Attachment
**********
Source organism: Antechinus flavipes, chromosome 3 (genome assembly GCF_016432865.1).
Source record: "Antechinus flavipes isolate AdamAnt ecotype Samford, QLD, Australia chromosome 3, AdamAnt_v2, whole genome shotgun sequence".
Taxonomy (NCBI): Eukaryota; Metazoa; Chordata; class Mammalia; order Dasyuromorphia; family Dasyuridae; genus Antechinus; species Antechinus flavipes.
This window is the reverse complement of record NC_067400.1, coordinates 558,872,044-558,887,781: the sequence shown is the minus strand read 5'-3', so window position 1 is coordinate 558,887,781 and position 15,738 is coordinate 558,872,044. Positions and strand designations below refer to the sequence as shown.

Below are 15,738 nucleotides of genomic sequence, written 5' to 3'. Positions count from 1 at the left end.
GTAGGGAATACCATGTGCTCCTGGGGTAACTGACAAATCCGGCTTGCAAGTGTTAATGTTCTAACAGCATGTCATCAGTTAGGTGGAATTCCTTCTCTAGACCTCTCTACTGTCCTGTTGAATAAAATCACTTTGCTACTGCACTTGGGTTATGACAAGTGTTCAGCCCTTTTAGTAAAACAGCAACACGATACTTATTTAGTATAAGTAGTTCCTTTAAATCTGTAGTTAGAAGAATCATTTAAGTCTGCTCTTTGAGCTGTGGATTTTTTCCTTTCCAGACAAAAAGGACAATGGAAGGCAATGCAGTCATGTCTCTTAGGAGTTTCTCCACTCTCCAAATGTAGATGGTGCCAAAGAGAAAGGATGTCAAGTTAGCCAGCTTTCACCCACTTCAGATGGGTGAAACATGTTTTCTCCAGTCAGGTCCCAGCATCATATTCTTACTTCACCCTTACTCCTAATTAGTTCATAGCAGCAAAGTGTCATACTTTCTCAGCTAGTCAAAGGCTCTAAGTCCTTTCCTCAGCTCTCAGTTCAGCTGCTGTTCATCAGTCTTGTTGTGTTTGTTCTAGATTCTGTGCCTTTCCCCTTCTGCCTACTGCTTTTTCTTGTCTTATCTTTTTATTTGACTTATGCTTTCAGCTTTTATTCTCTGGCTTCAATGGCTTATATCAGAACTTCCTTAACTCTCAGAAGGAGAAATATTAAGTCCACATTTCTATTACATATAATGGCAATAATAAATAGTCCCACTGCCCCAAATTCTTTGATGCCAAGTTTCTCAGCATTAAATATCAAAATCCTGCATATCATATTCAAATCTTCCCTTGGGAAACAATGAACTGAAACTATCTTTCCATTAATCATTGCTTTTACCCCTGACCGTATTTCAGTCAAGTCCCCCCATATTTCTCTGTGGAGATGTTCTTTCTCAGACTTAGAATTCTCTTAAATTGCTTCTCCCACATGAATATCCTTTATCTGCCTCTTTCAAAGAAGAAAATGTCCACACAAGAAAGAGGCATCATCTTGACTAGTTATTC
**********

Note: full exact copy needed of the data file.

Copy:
Source organism: Antechinus flavipes, chromosome 3 (genome assembly GCF_016432865.1).
Source record: "Antechinus flavipes isolate AdamAnt ecotype Samford, QLD, Australia chromosome 3, AdamAnt_v2, whole genome shotgun sequence".
Taxonomy (NCBI): Eukaryota; Metazoa; Chordata; class Mammalia; order Dasyuromorphia; family Dasyuridae; genus Antechinus; species Antechinus flavipes.
This window is the reverse complement of record NC_067400.1, coordinates 558,872,044-558,887,781: the sequence shown is the minus strand read 5'-3', so window position 1 is coordinate 558,887,781 and position 15,738 is coordinate 558,872,044. Positions and strand designations below refer to the sequence as shown.

Below are 15,738 nucleotides of genomic sequence, written 5' to 3'. Positions count from 1 at the left end.
GTAGGGAATACCATGTGCTCCTGGGGTAACTGACAAATCCGGCTTGCAAGTGTTAATGTTCTAACAGCATGTCATCAGTTAGGTGGAATTCCTTCTCTAGACCTCTCTACTGTCCTGTTGAATAAAATCACTTTGCTACTGCACTTGGGTTATGACAAGTGTTCAGCCCTTTTAGTAAAACAGCAACACGATACTTATTTAGTATAAGTAGTTCCTTTAAATCTGTAGTTAGAAGAATCATTTAAGTCTGCTCTTTGAGCTGTGGATTTTTTCCTTTCCAGACAAAAAGGACAATGGAAGGCAATGCAGTCATGTCTCTTAGGAGTTTCTCCACTCTCCAAATGTAGATGGTGCCAAAGAGAAAGGATGTCAAGTTAGCCAGCTTTCACCCACTTCAGATGGGTGAAACATGTTTTCTCCAGTCAGGTCCCAGCATCATATTCTTACTTCACCCTTACTCCTAATTAGTTCATAGCAGCAAAGTGTCATACTTTCTCAGCTAGTCAAAGGCTCTAAGTCCTTTCCTCAGCTCTCAGTTCAGCTGCTGTTCATCAGTCTTGTTGTGTTTGTTCTAGATTCTGTGCCTTTCCCCTTCTGCCTACTGCTTTTTCTTGTCTTATCTTTTTATTTGACTTATGCTTTCAGCTTTTATTCTCTGGCTTCAATGGCTTATATCAGAACTTCCTTAACTCTCAGAAGGAGAAATATTAAGTCCACATTTCTATTACATATAATGGCAATAATAAATAGTCCCACTGCCCCAAATTCTTTGATGCCAAGTTTCTCAGCATTAAATATCAAAATCCTGCATATCATATTCAAATCTTCCCTTGGGAAACAATGAACTGAAACTATCTTTCCATTAATCATTGCTTTTACCCCTGACCGTATTTCAGTCAAGTCCCCCCATATTTCTCTGTGGAGATGTTCTTTCTCAGACTTAGAATTCTCTTAAATTGCTTCTCCCACATGAATATCCTTTATCTGCCTCTTTCAAAGAAGAAAATGTCCACACAAGAAAGAGGCATCATCTTGACTAGTTATTC